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by The Tracument Team on May 22, 2024

How to: Retain Employees Past 3 Years

In our latest 2024 Legal Trends and Challenges Survey, we uncovered that the average employee tenure exceeds 5 years. Not the most thrilling discovery, but we did stumble upon something far more interesting: that firms are facing difficulty retaining employees beyond the 3 year mark (a three year itch, as it were).

Our data reveals a notable trend of employees leaving between 2-4 years of employment which poses an obstacle that affects team continuity and growth. Recognising this trend, we've pinpointed three primary reasons as to why employees are leaving and outlined three strategies to assist in retaining valuable talent.

Why are Employees Leaving

  1. Salary and Benefits

    The first reason why employees are leaving firms around the three-year mark is also ranked number one in their considerations when evaluating job opportunities. Nearly 50% of respondents noted that salary and benefits were more important to them than mentoring and the complexity of the work. Respondents expressed dissatisfaction with their salaries, feeling they are not adequately compensated for their work. Competitive compensation and comprehensive benefits packages are crucial for retaining talent.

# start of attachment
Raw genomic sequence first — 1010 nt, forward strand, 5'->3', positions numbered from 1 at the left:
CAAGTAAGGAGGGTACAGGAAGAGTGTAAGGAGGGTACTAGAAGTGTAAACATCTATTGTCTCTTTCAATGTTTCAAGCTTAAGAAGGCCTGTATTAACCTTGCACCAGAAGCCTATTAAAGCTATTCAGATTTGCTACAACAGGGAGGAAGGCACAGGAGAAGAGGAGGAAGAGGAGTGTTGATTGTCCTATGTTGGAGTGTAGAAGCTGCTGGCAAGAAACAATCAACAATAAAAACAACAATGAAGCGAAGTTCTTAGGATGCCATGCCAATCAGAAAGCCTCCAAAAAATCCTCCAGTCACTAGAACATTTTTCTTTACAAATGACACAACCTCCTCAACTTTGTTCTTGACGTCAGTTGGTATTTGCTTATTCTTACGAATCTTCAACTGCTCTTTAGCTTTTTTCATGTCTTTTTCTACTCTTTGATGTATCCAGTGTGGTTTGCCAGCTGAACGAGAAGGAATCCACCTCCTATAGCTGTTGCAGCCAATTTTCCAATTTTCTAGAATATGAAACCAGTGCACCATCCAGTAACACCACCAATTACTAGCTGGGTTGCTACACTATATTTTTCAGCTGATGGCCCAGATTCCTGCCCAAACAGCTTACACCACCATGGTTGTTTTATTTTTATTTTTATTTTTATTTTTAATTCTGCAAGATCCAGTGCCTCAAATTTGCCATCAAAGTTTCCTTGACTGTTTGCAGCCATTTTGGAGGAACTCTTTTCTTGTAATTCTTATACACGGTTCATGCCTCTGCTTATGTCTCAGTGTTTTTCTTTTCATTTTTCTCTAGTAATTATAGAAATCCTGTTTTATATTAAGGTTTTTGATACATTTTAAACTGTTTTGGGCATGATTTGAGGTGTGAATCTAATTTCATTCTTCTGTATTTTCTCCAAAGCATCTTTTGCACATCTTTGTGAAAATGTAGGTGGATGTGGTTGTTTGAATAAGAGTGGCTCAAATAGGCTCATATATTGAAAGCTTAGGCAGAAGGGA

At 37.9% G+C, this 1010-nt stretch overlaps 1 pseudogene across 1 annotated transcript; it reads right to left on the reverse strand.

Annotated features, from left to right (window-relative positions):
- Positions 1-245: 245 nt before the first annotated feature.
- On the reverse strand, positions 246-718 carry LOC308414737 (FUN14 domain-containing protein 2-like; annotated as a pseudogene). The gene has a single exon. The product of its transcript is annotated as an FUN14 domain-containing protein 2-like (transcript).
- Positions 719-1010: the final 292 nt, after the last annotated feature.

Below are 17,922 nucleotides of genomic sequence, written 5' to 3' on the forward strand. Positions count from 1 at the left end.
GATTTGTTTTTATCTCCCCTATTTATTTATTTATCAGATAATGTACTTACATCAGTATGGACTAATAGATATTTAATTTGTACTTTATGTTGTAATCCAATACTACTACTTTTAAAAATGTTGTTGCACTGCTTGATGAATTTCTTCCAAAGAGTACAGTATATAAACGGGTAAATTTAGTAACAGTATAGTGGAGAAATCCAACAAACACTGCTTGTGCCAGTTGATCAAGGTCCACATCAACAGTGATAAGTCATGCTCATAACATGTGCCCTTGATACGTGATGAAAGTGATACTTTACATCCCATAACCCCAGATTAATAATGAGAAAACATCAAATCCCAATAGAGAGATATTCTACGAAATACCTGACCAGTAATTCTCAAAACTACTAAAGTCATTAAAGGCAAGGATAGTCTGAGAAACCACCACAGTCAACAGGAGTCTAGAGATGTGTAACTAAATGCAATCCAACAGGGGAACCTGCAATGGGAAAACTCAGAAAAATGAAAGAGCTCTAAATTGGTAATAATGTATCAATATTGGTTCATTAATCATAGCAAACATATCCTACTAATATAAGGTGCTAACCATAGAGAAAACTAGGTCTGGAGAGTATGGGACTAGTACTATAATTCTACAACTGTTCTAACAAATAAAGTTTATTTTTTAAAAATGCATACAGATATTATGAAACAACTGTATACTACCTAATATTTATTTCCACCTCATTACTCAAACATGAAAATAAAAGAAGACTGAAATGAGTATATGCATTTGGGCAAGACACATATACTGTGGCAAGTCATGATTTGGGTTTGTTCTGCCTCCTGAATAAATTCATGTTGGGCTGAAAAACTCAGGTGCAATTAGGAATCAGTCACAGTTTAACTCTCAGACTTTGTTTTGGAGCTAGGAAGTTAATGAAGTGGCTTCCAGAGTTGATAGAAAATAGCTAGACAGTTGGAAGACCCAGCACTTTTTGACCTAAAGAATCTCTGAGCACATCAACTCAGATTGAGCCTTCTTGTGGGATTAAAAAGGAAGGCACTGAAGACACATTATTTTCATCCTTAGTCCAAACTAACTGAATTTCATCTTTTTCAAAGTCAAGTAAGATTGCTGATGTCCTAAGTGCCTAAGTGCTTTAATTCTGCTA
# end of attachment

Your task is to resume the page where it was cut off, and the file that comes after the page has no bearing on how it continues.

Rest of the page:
Another reason why employees may be focusing more on salary and benefits is inflation. Inflation has been a significant topic of discussion since the end of the pandemic in 2022. However, 64% of respondents stated that their salaries have not increased in the last 4 years to account for inflationary pressures. One respondent said, "The inflation raise was not even comparable to what we are living through. It was like giving me $5.00 when I really needed $30.00." The cost of living in Canada has skyrocketed, with essentials like groceries becoming increasingly expensive. According to Forbes, as of February 2023, grocery prices had risen to their highest levels in decades, increasing by 10.6% year-over-year, more than double the overall inflation rate of 5.2% at that time. Faced with these rising costs, employees are seeking better wages to support themselves and their families.

  2. Work/Life Balance

    One of the overall noted reasons as to why employees are leaving firms is the lack of work/life balance. This was also ranked second when participants were asked what they considered important when considering employment opportunities. One respondent stated, “Legal work is stressful and it is hard to maintain a family balance and keep sanity…” with others echoing the same sentiment saying,” No work-life balance. Constantly working and affecting my health”. Respondents are feeling constantly overworked, which has a negative impact on their health and well-being. With no balance in their life, employees are feeling burnt out and are looking to shift firms, jobs, or even careers.

  3. Career Growth and Development

    Employees feel stuck and unchallenged in their current roles and are opting to find better opportunities that align with their career goals. Our survey found that 50% of firms struggle to retain Legal Support positions more than any other position in a firm. A quote from our survey states, “I like to grow and improve as a person and changing a role that is a level higher makes me feel proud and good about myself and what I do”. This shows the need for firms to create paths for advancement and development for their employees to keep them motivated and committed.